From The Economic Times: Chinese company’s finance chief secures exit from Canada and her U.S. extradition fight; two Canadians detained in China are released.
Huawei Chief Financial Officer Meng Wanzhou flew home to China on Friday after reaching an agreement with U.S. prosecutors to end the bank fraud case against her, relieving a point of tension between China and the United States.
Within hours of the news of the deal, two Canadians who were arrested shortly after Meng was taken into custody in December 2018 were released from Chinese jails and were on their way back to Canada. Beijing had denied that their arrests were linked.
The years-long extradition drama has been a central source of discord in increasingly rocky ties between Beijing and Washington, with Chinese officials signaling that the case needed to be dropped to help end a diplomatic stalemate.
The deal also opens U.S. President Joe Biden to criticism from China hawks in Washington who argue his administration is capitulating to China and one of its top companies at the center of a global technology rivalry between the two countries.
Meng was arrested at Vancouver International Airport on a U.S. warrant, and indicted on bank and wire fraud charges for allegedly misleading HSBC in 2013 about the telecommunications equipment giant’s business dealings in Iran.
In an exclusive on Friday, Reuters reported that the United States had reached a deferred prosecution agreement with Meng.
Nicole Boeckmann, the acting U.S. attorney in Brooklyn, said that in entering into the agreement, “Meng has taken responsibility for her principal role in perpetrating a scheme to defraud a global financial institution.”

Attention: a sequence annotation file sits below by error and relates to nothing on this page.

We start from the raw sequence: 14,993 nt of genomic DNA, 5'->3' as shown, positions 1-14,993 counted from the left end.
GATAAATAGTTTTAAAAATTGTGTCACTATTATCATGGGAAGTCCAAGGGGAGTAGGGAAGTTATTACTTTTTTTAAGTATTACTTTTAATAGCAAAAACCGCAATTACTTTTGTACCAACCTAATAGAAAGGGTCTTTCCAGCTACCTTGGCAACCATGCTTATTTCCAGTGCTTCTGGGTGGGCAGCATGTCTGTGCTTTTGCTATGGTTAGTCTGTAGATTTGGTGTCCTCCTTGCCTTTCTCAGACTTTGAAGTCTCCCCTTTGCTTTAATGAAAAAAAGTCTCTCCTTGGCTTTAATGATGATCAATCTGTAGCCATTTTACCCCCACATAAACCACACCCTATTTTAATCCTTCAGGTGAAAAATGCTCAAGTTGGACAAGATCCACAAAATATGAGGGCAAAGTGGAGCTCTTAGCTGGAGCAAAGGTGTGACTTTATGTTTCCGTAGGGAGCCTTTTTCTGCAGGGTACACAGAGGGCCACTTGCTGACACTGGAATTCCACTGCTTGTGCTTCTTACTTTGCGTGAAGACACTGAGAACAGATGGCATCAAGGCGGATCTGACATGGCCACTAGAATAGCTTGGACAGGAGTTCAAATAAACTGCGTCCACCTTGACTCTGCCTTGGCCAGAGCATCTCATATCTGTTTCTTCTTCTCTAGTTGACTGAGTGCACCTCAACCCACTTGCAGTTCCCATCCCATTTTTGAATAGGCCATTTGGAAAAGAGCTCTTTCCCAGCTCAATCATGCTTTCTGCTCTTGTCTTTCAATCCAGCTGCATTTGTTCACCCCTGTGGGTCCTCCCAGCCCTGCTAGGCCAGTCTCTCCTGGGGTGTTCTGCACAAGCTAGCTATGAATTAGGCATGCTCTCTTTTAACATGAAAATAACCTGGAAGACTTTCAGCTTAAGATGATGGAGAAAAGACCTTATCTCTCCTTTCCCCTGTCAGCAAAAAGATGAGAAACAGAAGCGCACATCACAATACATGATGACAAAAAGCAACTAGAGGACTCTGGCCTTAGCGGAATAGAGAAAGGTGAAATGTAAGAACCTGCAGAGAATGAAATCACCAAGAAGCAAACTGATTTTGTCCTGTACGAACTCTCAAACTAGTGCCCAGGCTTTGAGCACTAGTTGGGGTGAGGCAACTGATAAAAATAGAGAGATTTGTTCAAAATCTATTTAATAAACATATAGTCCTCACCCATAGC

The agreement pertains only to Meng, and the U.S. Justice Department said it is preparing for trial against Huawei and looks forward to proving its case in court.
China’s foreign ministry did not immediately respond to a request for comment on the release of Meng or the Canadians.
A spokeswoman for Huawei declined to comment.
A person familiar with the matter said Meng – the daughter of Huawei founder Ren Zhengfei had left Canada on a flight to Shenzhen.
The two Canadians, businessman Michael Spavor and former diplomat Michael Kovrig, had been held in China for more than 1,000 days. In August, a Chinese court sentenced Spavor to 11 years in prison for espionage.
The International Crisis Group, where Kovrig works, said it was “overjoyed” at the “most just decision” to release him, thanking Canada and the United States for their roles. “The day we have been waiting for 1,020 days has finally arrived,” the advocacy group said in a statement.
Prime Minister Justin Trudeau told reporters in brief remarks late on Friday the two men had left Chinese airspace just minutes before. He was not asked whether the two countries had struck a bilateral deal.
“I want to thank our allies and partners around the world in the international community who have stood steadfast in solidarity with Canada and with these two Canadians,” he said.